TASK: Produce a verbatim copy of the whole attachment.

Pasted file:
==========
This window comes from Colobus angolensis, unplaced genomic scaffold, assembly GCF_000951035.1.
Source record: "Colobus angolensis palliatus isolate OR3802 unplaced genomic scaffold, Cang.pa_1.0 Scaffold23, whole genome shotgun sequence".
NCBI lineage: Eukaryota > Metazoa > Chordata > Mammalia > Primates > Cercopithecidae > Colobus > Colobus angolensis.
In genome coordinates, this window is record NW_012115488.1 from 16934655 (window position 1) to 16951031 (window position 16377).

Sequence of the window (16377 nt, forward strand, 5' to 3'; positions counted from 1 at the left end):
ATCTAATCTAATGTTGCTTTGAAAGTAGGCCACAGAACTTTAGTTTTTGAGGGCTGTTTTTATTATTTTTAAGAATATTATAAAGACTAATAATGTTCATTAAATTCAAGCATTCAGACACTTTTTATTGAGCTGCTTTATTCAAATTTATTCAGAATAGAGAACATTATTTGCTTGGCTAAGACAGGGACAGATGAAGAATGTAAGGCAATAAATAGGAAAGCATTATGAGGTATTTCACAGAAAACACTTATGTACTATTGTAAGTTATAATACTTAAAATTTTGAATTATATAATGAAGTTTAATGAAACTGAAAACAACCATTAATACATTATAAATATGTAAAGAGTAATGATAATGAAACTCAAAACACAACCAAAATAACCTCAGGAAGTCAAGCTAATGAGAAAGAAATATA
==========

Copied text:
This window comes from Colobus angolensis, unplaced genomic scaffold, assembly GCF_000951035.1.
Source record: "Colobus angolensis palliatus isolate OR3802 unplaced genomic scaffold, Cang.pa_1.0 Scaffold23, whole genome shotgun sequence".
NCBI lineage: Eukaryota > Metazoa > Chordata > Mammalia > Primates > Cercopithecidae > Colobus > Colobus angolensis.
In genome coordinates, this window is record NW_012115488.1 from 16934655 (window position 1) to 16951031 (window position 16377).

Sequence of the window (16377 nt, forward strand, 5' to 3'; positions counted from 1 at the left end):
ATCTAATCTAATGTTGCTTTGAAAGTAGGCCACAGAACTTTAGTTTTTGAGGGCTGTTTTTATTATTTTTAAGAATATTATAAAGACTAATAATGTTCATTAAATTCAAGCATTCAGACACTTTTTATTGAGCTGCTTTATTCAAATTTATTCAGAATAGAGAACATTATTTGCTTGGCTAAGACAGGGACAGATGAAGAATGTAAGGCAATAAATAGGAAAGCATTATGAGGTATTTCACAGAAAACACTTATGTACTATTGTAAGTTATAATACTTAAAATTTTGAATTATATAATGAAGTTTAATGAAACTGAAAACAACCATTAATACATTATAAATATGTAAAGAGTAATGATAATGAAACTCAAAACACAACCAAAATAACCTCAGGAAGTCAAGCTAATGAGAAAGAAATATA